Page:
With the X Range commanding a third of BMW sales, the Munich manufacturer understandably has a lot riding on the latest generation X3. Kyle Kock got to grips with it on the Garden Route.
Although the X5 was the vehicle that marked BMW’s arrival to the luxury SUV market, the X3 was the one that really started to appeal to a broader market outside of just those looking to make a bold statement in the parking lot. Nobody really expects the X3 to be an off-road bruiser, but BMW remains adamant that those seeking adventure off the beaten track will find the X3 handy.
In the metal
The new X3 is definitely grown up – literally. It’s wider, taller and longer than its two predecessors. The edgier designs and sharper edges of the previous generations have made way for a more rounded and bulbous front end. The trademark kidney grille is particularly catching, looking like a pair of ginormous nostrils. The round fog lamps of the first and second iterations have made way for a narrow hexagonal shape while the famous corona ring headlamps are also no longer round and the park lights feature a distinct hexagonal outline. There are two character lines in the profile, running from the front fender through the upper and lower sections of the front and rear doors. This helps accentuate the long bonnet appearance that’s so familiar with the brand and also adds a degree of dynamism. Just like before, the two middle pillars have been darkened with gloss black trim. At the rear, the L-shaped tail lights have a pronounced 3D effect, especially when lit up at night.
On the road
With the 2.0 diesel having been the most popular model at dealerships, it made sense to focus our attention on this particular model at the new X3’s launch on the Garden Route. The volume seller packs 140 kW of power and peak torque of 400 Nm between 1 750 and 2 500 rpm before the torque plateau starts dipping to about 330 at 4 000 rpm. The xDrive20d comes standard with an eight-speed automatic transmission, which is also standard across the X3 range. The 20d’s outputs are more than enough for most driving scenarios, and the automatic transmission shifts seamlessly. On the well-cared for asphalt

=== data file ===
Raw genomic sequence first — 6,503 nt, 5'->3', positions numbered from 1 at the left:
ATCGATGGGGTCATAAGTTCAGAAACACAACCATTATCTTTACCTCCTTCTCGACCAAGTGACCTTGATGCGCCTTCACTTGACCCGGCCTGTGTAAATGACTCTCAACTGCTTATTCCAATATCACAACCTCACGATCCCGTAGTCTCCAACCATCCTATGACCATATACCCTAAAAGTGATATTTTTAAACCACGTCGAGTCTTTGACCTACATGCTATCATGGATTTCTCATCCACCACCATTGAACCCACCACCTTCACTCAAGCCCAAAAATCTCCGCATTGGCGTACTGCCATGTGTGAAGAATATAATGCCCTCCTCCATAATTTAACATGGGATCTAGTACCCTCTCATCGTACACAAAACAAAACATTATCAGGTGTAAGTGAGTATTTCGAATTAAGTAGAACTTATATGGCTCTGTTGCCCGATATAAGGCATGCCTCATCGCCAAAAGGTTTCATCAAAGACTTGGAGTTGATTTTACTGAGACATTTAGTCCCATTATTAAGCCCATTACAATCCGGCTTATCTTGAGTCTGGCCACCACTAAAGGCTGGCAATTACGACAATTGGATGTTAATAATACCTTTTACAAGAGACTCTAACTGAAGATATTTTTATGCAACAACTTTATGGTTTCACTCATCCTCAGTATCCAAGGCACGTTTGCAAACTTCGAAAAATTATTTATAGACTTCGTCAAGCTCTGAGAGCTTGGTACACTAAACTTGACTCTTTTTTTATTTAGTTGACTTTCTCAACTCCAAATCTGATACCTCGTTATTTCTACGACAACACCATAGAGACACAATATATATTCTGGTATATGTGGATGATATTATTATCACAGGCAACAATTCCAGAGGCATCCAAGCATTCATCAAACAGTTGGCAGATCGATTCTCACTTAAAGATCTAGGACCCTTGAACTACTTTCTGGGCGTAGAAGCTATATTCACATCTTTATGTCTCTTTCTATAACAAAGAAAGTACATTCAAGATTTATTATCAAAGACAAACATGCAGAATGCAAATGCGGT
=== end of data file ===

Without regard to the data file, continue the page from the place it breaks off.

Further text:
The trademark kidney grille is particularly catching, looking like a pair of ginormous nostrils.
of this region, the X3’s on-road prowess is exemplary and the xDrive intelligent all-wheel drive has actually been enhanced to provide more bias to the rear wheels than before. Turn-in is crisp, thanks to the X3’s lower mass, 50:50 weight distribution, and updated electric power steering system. BMW claims that the X3’s 0.29 drag coefficient is class-leading. The cabin is definitely quiet, even as the wind picks up. The diesel engine registers just under 2 000 rpm on the digital instrument panel at 120 km/h and is barely audible along with road noise. At 80 km/h there’s even less of a din, and at 1 500 rpm in top gear there’s pretty good fuel consumption to be had. With 200 km possible using less than a quarter tank of fuel despite liberal throttle application when we drove the X3, you should be able to expect 800 km from pump to pump if you order this model.
Gravel road driving
Regardless of which model you choose and how you spec it, the X3 comes standard with run-flat tyres. While the tyre technology does allow for you to be able to drive a little further in the event of a puncture, they have particularly stiff sidewalls that don’t allow for much absorption. The unit we drove was equipped with a few options and had also been fitted with 20-inch wheels, which are definitely not ideal in this environment. They certainly look stylish, but low profile rubber off the beaten track is something to be avoided. Not because the X3 has poor noise vibration and harshness performance (there’s very few squeaks and rattles to speak of), but because it’s really at home on fast and flowing freeways
Right off a showroom floor it might not ride well if you don’t live near perfect tarmac and plan on driving dirt roads for extended periods, but that’s not the end of the world. Try to order yours with regular tyres. At the very least the X3 will make a capable towing vehicle.